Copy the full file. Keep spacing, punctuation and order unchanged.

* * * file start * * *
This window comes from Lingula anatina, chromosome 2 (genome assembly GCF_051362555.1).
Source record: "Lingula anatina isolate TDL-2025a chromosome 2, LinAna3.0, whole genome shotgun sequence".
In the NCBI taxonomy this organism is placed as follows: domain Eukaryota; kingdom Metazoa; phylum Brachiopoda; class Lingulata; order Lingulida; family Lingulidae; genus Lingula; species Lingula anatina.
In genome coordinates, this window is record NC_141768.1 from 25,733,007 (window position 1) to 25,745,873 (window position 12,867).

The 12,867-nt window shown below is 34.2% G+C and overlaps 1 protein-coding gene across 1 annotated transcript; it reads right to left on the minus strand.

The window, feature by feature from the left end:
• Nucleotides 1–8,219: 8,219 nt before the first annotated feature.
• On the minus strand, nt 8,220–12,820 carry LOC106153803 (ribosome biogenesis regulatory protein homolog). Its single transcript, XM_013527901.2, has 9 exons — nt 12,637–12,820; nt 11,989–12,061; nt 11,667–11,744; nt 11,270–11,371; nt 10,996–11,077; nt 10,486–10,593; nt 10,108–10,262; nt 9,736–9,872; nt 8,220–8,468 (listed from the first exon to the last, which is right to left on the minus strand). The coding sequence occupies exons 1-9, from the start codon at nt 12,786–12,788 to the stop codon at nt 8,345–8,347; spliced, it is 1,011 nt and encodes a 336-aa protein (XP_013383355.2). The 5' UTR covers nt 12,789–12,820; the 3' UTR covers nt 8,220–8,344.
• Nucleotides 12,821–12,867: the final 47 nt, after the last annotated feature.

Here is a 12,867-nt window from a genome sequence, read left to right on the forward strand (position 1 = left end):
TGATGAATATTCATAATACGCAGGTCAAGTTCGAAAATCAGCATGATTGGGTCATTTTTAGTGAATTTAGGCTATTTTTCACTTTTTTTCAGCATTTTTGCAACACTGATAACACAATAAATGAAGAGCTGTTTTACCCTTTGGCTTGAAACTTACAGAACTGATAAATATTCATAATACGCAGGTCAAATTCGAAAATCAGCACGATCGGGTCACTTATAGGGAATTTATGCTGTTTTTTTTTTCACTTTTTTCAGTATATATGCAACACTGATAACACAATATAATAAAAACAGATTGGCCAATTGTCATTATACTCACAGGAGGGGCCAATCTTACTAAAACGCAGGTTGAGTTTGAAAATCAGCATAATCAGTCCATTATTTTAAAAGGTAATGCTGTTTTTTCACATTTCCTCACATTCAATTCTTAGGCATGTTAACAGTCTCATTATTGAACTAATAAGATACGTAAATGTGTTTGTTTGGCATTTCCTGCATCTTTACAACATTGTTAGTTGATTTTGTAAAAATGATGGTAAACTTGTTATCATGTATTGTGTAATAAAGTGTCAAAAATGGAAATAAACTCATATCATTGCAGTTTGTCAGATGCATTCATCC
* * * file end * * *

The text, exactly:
This window comes from Lingula anatina, chromosome 2 (genome assembly GCF_051362555.1).
Source record: "Lingula anatina isolate TDL-2025a chromosome 2, LinAna3.0, whole genome shotgun sequence".
In the NCBI taxonomy this organism is placed as follows: domain Eukaryota; kingdom Metazoa; phylum Brachiopoda; class Lingulata; order Lingulida; family Lingulidae; genus Lingula; species Lingula anatina.
In genome coordinates, this window is record NC_141768.1 from 25,733,007 (window position 1) to 25,745,873 (window position 12,867).

The 12,867-nt window shown below is 34.2% G+C and overlaps 1 protein-coding gene across 1 annotated transcript; it reads right to left on the minus strand.

The window, feature by feature from the left end:
• Nucleotides 1–8,219: 8,219 nt before the first annotated feature.
• On the minus strand, nt 8,220–12,820 carry LOC106153803 (ribosome biogenesis regulatory protein homolog). Its single transcript, XM_013527901.2, has 9 exons — nt 12,637–12,820; nt 11,989–12,061; nt 11,667–11,744; nt 11,270–11,371; nt 10,996–11,077; nt 10,486–10,593; nt 10,108–10,262; nt 9,736–9,872; nt 8,220–8,468 (listed from the first exon to the last, which is right to left on the minus strand). The coding sequence occupies exons 1-9, from the start codon at nt 12,786–12,788 to the stop codon at nt 8,345–8,347; spliced, it is 1,011 nt and encodes a 336-aa protein (XP_013383355.2). The 5' UTR covers nt 12,789–12,820; the 3' UTR covers nt 8,220–8,344.
• Nucleotides 12,821–12,867: the final 47 nt, after the last annotated feature.

Here is a 12,867-nt window from a genome sequence, read left to right on the forward strand (position 1 = left end):
TGATGAATATTCATAATACGCAGGTCAAGTTCGAAAATCAGCATGATTGGGTCATTTTTAGTGAATTTAGGCTATTTTTCACTTTTTTTCAGCATTTTTGCAACACTGATAACACAATAAATGAAGAGCTGTTTTACCCTTTGGCTTGAAACTTACAGAACTGATAAATATTCATAATACGCAGGTCAAATTCGAAAATCAGCACGATCGGGTCACTTATAGGGAATTTATGCTGTTTTTTTTTTCACTTTTTTCAGTATATATGCAACACTGATAACACAATATAATAAAAACAGATTGGCCAATTGTCATTATACTCACAGGAGGGGCCAATCTTACTAAAACGCAGGTTGAGTTTGAAAATCAGCATAATCAGTCCATTATTTTAAAAGGTAATGCTGTTTTTTCACATTTCCTCACATTCAATTCTTAGGCATGTTAACAGTCTCATTATTGAACTAATAAGATACGTAAATGTGTTTGTTTGGCATTTCCTGCATCTTTACAACATTGTTAGTTGATTTTGTAAAAATGATGGTAAACTTGTTATCATGTATTGTGTAATAAAGTGTCAAAAATGGAAATAAACTCATATCATTGCAGTTTGTCAGATGCATTCATCC